Lumpy skin disease (LSD) is an economically important pox disease of cattle and Asian water buffalo caused by a lumpy skin disease virus (LSDV), a member of the genus Capripoxvirus. The disease occurs in Africa and the Near East, causing substantial economic losses for the whole cattle industry in affected countries. The disease is characterized by skin nodules, high fever, lymphadenopathy and loss of production of infected animals. Transmission of LSDV is known to occur mechanically by a variety of blood-feeding insects and to a lesser extent through contaminated feed and water, semen or via direct contact. The disease is classified as notifiable by the World Animal Health Organization (OIE). Currently, Finland is free of LSD. The general aim of the study was to investigate the vector capacity of common sub-Saharan tick species, Rhipicephalus appendiculatus, Amblyomma hebraeum and Rhipicephalus decoloratus for LSDV in cattle via mechanical, intra/transstadial or vertical routes. The specific aim was to investigate if mechanical transmission occurs by R. appendiculatus males and transovarial by R. decoloratus females. As many of the infected animals become viraemic without showing skin lesions, it was investigated if feeding on healthy looking skin of viraemic animals was sufficient for successful mechanical transmission. The final objective was to investigate if the virus was able to grow in vitro in Rhipicephalus spp. tick cell lines. In addition, the presence of the virus or viral DNA in ticks collected from naturally infected animals was investigated. Two animal experiments, using naïve cattle and laboratory-reared ticks were conducted at the Department of Veterinary Tropical Diseases, University of Pretoria, South Africa and samples were tested at the Pirbright Institute, United Kingdom. For the first time, transmission of LSDV (or any pox virus) by hard ticks was demonstrated to occur mechanically/intrastadially by R. appendiculatus males and vertically by R. decoloratus females. Feeding directly on skin lesions was not necessary for transmission of the virus between infected and naïve cattle. No evidence of viral replication in Rhipicephalus tick cell lines was obtained. The presence of the viral DNA was detected in Rhipicaphalus, Amblyomma and Hyalomma ticks collected during natural LSDV outbreaks in South Africa and Egypt. In 2013 - 2015 LSDV is spreading in the Near East at a scale never seen before, posing a threat to the European Union, Caucasus region, Afghanistan and Pakistan. In order to control and eradicate the disease, it is fundamental to understand the role of different arthropod vectors and their importance in the field. The presence of infected tick eggs or different instars in the environment underlines the importance of effective prophylactic tools and sufficient vaccination coverage. In addition, this study contributes to the recommendations set for the international trade of live cattle from affected countries.
  • Rantala, Mari H. (Helsingin yliopisto, 2015)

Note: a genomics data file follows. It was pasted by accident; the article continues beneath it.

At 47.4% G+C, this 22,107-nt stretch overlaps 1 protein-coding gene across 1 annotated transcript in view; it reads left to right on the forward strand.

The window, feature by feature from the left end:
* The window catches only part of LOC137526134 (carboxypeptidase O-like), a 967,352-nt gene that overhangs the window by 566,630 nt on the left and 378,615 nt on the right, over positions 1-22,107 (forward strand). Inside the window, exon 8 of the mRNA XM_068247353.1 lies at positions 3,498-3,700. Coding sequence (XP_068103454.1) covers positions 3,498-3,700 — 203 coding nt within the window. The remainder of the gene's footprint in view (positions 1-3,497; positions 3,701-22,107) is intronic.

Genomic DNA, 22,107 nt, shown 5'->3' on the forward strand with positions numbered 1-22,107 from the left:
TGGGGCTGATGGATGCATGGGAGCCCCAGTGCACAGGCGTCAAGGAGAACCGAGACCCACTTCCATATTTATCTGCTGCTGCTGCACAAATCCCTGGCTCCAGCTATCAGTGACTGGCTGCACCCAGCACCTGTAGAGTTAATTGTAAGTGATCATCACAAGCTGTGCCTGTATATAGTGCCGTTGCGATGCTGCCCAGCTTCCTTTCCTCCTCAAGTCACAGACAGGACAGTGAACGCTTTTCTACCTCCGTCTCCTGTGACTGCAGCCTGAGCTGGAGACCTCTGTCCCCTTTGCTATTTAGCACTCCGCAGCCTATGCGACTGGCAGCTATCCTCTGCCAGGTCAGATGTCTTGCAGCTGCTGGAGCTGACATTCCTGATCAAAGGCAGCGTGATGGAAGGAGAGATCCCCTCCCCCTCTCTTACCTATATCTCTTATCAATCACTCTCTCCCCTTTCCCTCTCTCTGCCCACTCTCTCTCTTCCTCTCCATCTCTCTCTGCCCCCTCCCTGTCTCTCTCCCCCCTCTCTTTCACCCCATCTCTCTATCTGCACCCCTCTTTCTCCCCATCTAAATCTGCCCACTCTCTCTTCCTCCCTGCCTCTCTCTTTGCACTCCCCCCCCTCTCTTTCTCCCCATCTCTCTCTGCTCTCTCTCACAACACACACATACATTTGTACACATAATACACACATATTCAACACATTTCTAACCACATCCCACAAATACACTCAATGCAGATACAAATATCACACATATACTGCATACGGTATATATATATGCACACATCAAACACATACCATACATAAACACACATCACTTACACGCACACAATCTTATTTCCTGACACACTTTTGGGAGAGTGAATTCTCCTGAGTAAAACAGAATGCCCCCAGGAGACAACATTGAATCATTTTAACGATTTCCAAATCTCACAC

Fertility in dairy cows has decreased worldwide, also in Finland. The most common reason for treatments of dairy cattle is various fertility disorders (18 % of all animals in 2013). In practice, decreased fertility warrants use of hormonal estrus synchronization protocols to control follicular waves and luteal regression to achieve acceptable pregnancy rates, without unwanted side effects such as short estrous cycles. In the earlier studies of our research group, short estrous cycles were noted in some cyclic dairy heifers and cows when estrus and ovulation were induced with agonistic analogues of prostaglandin F2α (PGF2α) and GnRH treatments administered 24 h apart. Possible causes for such induced short estrous cycles were further elucidated in the four experiments described in this thesis. Estrus and ovulation were induced with PGF2α and GnRH given 24 h apart during early (Day 7 after ovulation) or late (Day 14 after ovulation) diestrus. Also the effect of gonadorelin doses of 0.1 mg or 0.5 mg given 24 h after PGF2α on the occurrence of short estrous cycles, and on the preovulatory release of LH during 6 h following the gonadorelin administration was investigated. The effect of the time interval between PGF2α and GnRH (0 vs. 24 h) given during early diestrus on the occurrence of short estrous cycles was investigated in cyclic dairy heifers and cows. The expression of endometrial receptors of oxytocin, estrogen-α and progesterone as well as enzymes 20α-hydroxysteroid-dehydrogenase and cyclo-oxygenase-II, on Days 2 and 5 after ovulation was analyzed with real-time quantitative reverse transcriptase-polymerase chain reaction and immunohistochemistry. The occurrence of induced short estrous cycles was significantly increased with simultaneous administration of PG and GnRH, but was neither related to the size of the preovulatory follicle nor to the GnRH-induced preovulatory release of LH. Also the basal postovulatory release of LH on Days 1, 3 and 5 after ovulation was similar for induced short and normal length estrous cycles. Lower basal LH concentration after ovulation coincided with higher progesterone concentration. The size of the preovulatory follicle was significantly larger when PG and GnRH were given 24 h apart during early diestrus in comparison with late diestrus, but the occurrence of short estrous cycles was similar. The size of the preovulatory follicle in cows did not correlate with the preovulatory secretion of estradiol-17β. The endometrial expressions of receptors and enzymes analyzed were similar for short and normal length estrous cycles. The results described should be taken into account in estrus synchronization protocols utilizing sequential treatments with PG and GnRH.